California just watched its most extreme September heat event in history and survived better than expected – thanks in part to a new system of huge grid-connected batteries.
The severity and duration of this latest climate-induced heat has challenged the state’s power grid like never before, setting records for electricity demand that have pushed supply to its limits. But the system held. The lights stayed on.
Additional testing is forthcoming, for California and other states and nations. But after this cycle, California has a clear lesson for the world: battery storage is a powerful tool for networks facing new stresses from heat, cold, fires, floods, or aging networks. And just as important, batteries are the key to the zero-carbon future we need to avoid even greater stresses down the line.
Californians delivered big time this month when asked to cut consumption at critical times in the crisis. But without the storage capacity of the new battery systems, the reduction in demand might not have been sufficient and many consumers would have faced painful outages.
To be clear, the batteries that saved California this month aren’t like the ones in your phone, tablet, and laptop, or even the biggest batteries in some homes ready to supply power for failures. The batteries that saved California are big – big industrial. Individual units weigh tens of thousands of pounds and entire systems can be larger than a football field.
Many are installed in utility-scale solar fields, while “stand-alone” systems are strategically located throughout the state. They are not small additions to our power grid — they act as large power plants. In fact, some of the largest batteries literally occupy real estate and buildings that once housed fossil fuel generators. And California has more batteries than anywhere else in the world, having grown its fleet more than 10-fold in the past two years alone. Altogether, California’s batteries are now its largest power plant.
For the vast majority of the year, these batteries play a critical role in stabilizing the grid, smoothing power flows, and balancing variable power. They also play an important role in leveling wholesale energy prices by recharging when electricity is cheap – typically during the midday “solar peak” – then offloading the energy to the grid later in the year. day when prices are higher, a practice that keeps the market in check and reduces energy costs for Californians. But at the start of this month, these batteries went from everyday workhorses to crisis saviors.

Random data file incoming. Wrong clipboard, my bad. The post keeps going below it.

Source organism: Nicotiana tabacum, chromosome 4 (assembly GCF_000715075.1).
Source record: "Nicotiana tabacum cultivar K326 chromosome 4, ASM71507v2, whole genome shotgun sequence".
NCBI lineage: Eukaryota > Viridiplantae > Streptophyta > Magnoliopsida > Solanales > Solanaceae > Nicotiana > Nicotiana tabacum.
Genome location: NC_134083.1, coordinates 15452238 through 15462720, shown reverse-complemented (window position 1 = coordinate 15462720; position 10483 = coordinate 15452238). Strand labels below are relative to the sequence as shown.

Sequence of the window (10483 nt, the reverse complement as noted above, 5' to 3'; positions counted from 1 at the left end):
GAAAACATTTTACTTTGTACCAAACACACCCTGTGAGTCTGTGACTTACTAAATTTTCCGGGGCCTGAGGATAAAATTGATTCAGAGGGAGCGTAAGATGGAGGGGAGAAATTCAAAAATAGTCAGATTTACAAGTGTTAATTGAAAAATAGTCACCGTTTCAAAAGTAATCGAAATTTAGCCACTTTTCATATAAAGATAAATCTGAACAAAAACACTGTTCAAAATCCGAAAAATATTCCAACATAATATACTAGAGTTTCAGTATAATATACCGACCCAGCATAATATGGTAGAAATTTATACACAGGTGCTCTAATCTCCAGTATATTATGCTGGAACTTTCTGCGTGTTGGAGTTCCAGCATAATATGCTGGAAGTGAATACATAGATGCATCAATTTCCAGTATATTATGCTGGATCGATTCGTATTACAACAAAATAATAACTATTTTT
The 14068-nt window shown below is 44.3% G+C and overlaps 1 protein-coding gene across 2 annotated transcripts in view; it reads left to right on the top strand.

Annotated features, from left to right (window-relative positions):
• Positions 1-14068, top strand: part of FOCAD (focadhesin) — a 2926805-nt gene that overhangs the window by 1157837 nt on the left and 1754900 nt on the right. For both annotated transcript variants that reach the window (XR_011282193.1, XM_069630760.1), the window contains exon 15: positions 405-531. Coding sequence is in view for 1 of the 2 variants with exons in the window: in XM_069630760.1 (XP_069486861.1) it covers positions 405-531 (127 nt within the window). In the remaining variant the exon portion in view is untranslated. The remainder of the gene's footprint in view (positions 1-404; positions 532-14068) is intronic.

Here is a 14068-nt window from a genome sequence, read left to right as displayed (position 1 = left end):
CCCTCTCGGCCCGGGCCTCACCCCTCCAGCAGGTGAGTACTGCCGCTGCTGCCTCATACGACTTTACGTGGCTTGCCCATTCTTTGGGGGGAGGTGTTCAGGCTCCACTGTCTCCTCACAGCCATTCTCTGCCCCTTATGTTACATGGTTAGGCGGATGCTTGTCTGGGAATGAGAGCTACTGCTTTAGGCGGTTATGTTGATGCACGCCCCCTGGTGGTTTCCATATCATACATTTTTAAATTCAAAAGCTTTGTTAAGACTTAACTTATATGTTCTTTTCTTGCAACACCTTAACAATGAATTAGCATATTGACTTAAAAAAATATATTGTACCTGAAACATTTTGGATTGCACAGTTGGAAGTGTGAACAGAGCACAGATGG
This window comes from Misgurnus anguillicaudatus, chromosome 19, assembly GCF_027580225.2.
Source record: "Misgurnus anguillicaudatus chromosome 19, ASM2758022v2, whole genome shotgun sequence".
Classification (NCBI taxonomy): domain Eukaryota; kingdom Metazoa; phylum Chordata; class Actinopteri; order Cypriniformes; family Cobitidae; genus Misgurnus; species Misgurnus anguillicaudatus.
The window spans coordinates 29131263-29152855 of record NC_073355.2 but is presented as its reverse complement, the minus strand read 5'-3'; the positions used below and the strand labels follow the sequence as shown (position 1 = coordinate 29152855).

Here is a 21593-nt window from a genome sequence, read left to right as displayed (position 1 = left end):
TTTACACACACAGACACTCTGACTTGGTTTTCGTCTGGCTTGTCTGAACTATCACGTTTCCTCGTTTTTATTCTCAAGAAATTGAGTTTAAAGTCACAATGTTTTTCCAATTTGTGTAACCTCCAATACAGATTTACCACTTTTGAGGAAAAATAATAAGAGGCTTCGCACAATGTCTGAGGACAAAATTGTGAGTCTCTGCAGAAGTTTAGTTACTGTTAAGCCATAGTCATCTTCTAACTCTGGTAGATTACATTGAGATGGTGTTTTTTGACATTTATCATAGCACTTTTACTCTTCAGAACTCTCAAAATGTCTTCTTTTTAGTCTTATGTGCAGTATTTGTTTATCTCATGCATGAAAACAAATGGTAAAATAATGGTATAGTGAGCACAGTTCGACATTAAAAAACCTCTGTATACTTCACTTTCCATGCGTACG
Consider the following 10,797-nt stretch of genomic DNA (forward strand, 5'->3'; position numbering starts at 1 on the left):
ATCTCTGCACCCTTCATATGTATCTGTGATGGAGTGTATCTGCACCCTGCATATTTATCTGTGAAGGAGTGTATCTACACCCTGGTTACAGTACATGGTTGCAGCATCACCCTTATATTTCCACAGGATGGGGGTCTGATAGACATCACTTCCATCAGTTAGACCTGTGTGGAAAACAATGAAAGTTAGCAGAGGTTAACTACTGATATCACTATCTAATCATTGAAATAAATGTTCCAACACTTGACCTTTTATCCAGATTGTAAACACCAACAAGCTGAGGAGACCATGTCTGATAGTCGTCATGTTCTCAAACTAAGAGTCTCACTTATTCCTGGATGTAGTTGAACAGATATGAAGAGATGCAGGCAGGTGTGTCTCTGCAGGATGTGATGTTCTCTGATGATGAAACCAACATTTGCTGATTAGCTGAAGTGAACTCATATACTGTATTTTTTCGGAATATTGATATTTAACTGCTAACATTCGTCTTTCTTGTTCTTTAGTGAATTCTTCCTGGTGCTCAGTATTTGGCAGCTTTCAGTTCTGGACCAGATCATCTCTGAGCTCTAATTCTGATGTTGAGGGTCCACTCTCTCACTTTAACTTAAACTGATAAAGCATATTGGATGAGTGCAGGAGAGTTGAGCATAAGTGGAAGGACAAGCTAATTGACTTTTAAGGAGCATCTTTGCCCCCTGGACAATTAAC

During a critical peak on the evening of September 5, as the grid rapidly approached capacity, California batteries provided more power – more than 3,360 megawatts – than the Diablo Canyon nuclear plant, the largest generator state power plant, which peaks at 2,250. From 5:45 p.m. to 8:45 p.m. that Monday, when threats of mandatory outages were at their peak, state batteries pumped out 2,000 megawatts or more continuously in the network, i.e. three full hours of energy saving on the network. The batteries provided approximately 4% of supply during peak demand, helping to avoid power outages.
No power grid in history, anywhere in the world, has experienced such a thing. When the state experienced an electricity crisis during an August 2020 heat wave, power outages occurred over several days, leaving many Californians in the dark, without electricity for cooling and d other basic needs. At that time, California’s grid-connected power plant batteries were few and small, and provided an average of only 50 megawatts of electricity for two hours.
What a difference two years have made – an amazing difference that challenges what most energy experts think they know. But the numbers are there. In just two years, California has strategically built a battery bank capable of self-discharge 150 times more energy at the height of the crisis on September 5 than the batteries on August 14, 2020.
And the batteries are just getting started. Every month more and more battery systems are connected to the California grid. Over the next few years, the state battery fleet will more than double. Every new large-scale solar project is now installed with batteries, making all new solar power “dispatchable”, meaning power can be used when it’s needed most and not just when the sun is shining. In fact, much of the energy distributed by the batteries during the critical evening hours of the last California power crisis was solar energy stored earlier in the day.
Due to unprecedented declines over the past decade in the costs of solar panels and lithium batteries, more dispatchable solar storage is now beating new fossil fuel power plants on the cost of electricity.
None of this happened by accident. California began investing in solar energy more than 20 years ago and passed Assembly Bill 2514, the first legislative term for grid energy storage, in 2010. Governor Gavin Newsom also pushed for more clean energy assets on the state grid. These long-term efforts are paying off for California and have shown the world what is possible.
Mike Ferry is director of research at the Center for Energy Research at UC San Diego.
Los Angeles Times